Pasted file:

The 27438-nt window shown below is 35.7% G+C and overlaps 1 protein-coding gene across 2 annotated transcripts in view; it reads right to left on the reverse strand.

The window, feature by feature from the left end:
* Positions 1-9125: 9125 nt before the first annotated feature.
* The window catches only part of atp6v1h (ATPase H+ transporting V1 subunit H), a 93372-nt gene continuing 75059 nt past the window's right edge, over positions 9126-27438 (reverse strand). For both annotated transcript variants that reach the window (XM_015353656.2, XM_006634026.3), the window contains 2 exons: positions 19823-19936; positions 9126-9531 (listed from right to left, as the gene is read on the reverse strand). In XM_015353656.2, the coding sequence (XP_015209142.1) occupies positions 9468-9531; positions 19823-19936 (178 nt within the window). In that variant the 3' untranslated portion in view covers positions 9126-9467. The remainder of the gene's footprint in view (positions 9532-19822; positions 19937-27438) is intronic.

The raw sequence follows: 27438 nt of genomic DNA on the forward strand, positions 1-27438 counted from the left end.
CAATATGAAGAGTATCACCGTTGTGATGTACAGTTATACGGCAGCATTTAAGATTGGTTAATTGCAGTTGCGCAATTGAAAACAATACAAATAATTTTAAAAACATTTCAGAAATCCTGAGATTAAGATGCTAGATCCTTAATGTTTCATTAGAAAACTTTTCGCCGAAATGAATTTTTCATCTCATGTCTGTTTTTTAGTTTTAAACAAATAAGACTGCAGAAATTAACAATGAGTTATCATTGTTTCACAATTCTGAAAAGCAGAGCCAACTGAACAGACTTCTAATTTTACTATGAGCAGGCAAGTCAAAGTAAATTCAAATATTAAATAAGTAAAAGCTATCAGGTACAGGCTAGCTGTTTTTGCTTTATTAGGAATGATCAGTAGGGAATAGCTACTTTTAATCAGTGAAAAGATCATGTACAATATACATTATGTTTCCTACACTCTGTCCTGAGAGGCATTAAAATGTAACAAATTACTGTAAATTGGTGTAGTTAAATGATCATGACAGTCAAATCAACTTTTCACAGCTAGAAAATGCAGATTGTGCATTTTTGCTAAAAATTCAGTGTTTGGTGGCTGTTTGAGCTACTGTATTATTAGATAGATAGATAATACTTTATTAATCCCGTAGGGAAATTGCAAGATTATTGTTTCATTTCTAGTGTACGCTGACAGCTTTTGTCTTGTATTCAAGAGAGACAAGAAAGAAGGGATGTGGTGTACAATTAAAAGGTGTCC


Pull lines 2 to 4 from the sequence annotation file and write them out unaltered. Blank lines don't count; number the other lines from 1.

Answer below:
The window, feature by feature from the left end:
* Positions 1-9125: 9125 nt before the first annotated feature.
* The window catches only part of atp6v1h (ATPase H+ transporting V1 subunit H), a 93372-nt gene continuing 75059 nt past the window's right edge, over positions 9126-27438 (reverse strand). For both annotated transcript variants that reach the window (XM_015353656.2, XM_006634026.3), the window contains 2 exons: positions 19823-19936; positions 9126-9531 (listed from right to left, as the gene is read on the reverse strand). In XM_015353656.2, the coding sequence (XP_015209142.1) occupies positions 9468-9531; positions 19823-19936 (178 nt within the window). In that variant the 3' untranslated portion in view covers positions 9126-9467. The remainder of the gene's footprint in view (positions 9532-19822; positions 19937-27438) is intronic.